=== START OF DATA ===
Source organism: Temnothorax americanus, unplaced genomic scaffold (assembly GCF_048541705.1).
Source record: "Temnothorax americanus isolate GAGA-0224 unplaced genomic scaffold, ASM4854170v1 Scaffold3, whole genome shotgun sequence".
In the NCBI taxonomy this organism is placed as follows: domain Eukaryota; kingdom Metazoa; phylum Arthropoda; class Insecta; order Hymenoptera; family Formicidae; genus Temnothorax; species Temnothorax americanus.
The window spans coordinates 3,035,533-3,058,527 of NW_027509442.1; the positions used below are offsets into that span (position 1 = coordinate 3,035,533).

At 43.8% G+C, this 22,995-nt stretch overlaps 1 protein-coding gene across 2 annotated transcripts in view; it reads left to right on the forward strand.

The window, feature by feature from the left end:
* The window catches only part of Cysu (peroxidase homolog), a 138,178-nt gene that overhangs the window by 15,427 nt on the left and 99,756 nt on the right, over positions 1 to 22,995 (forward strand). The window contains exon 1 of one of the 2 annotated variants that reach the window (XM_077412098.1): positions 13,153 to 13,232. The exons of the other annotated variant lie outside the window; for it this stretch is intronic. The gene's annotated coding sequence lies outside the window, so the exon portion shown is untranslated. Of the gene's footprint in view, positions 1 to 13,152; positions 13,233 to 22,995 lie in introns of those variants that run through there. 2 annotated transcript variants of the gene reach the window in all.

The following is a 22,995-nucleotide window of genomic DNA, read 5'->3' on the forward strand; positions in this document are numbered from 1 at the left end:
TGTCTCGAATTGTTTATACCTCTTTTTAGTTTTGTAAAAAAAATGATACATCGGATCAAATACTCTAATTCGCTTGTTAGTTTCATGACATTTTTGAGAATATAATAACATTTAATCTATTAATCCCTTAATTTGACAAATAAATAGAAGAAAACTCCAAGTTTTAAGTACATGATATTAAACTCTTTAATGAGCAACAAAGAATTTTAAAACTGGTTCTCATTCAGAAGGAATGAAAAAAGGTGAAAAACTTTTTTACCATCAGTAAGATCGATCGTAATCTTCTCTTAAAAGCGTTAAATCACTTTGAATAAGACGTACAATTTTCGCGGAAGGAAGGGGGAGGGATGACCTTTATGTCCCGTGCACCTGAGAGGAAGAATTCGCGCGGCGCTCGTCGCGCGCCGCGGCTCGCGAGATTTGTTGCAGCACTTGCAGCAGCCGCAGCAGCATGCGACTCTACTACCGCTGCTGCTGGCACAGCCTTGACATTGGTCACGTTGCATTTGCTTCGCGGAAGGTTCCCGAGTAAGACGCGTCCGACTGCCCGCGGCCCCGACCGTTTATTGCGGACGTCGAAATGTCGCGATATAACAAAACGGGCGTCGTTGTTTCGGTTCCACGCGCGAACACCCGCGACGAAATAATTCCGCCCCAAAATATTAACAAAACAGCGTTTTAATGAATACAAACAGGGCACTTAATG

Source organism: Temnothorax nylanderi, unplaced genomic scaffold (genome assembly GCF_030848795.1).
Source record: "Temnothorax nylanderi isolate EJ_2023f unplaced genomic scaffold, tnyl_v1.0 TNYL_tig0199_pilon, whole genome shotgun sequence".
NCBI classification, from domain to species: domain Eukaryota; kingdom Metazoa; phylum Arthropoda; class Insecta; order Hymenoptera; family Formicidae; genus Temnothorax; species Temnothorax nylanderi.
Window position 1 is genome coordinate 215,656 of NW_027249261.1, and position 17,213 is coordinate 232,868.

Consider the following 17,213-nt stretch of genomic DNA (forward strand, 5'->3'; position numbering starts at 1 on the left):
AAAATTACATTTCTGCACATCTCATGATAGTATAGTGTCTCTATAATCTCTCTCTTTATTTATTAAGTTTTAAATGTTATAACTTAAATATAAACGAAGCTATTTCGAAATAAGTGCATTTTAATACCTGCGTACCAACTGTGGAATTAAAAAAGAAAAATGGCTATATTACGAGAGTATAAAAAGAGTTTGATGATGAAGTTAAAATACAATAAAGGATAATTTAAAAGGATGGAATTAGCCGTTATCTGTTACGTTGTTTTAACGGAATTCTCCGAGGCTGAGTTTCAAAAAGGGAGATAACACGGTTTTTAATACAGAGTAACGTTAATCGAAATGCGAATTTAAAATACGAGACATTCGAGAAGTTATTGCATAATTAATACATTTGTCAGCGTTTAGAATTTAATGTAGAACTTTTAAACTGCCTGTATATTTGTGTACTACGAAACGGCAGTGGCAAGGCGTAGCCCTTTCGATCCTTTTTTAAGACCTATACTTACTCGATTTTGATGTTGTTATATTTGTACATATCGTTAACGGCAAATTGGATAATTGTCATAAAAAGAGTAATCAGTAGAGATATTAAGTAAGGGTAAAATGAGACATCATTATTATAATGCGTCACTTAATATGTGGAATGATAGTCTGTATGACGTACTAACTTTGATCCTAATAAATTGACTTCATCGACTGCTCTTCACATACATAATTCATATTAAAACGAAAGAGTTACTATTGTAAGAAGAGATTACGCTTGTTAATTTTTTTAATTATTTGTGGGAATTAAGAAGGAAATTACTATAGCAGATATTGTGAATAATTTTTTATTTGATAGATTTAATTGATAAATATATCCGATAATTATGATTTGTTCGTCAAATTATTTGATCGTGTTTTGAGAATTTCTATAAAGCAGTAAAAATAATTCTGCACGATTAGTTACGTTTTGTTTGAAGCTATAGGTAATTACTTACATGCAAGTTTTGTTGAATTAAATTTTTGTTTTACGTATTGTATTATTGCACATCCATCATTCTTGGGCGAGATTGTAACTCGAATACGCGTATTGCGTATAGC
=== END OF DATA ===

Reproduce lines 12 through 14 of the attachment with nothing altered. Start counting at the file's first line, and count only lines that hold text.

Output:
NCBI classification, from domain to species: domain Eukaryota; kingdom Metazoa; phylum Arthropoda; class Insecta; order Hymenoptera; family Formicidae; genus Temnothorax; species Temnothorax nylanderi.
Window position 1 is genome coordinate 215,656 of NW_027249261.1, and position 17,213 is coordinate 232,868.

Consider the following 17,213-nt stretch of genomic DNA (forward strand, 5'->3'; position numbering starts at 1 on the left):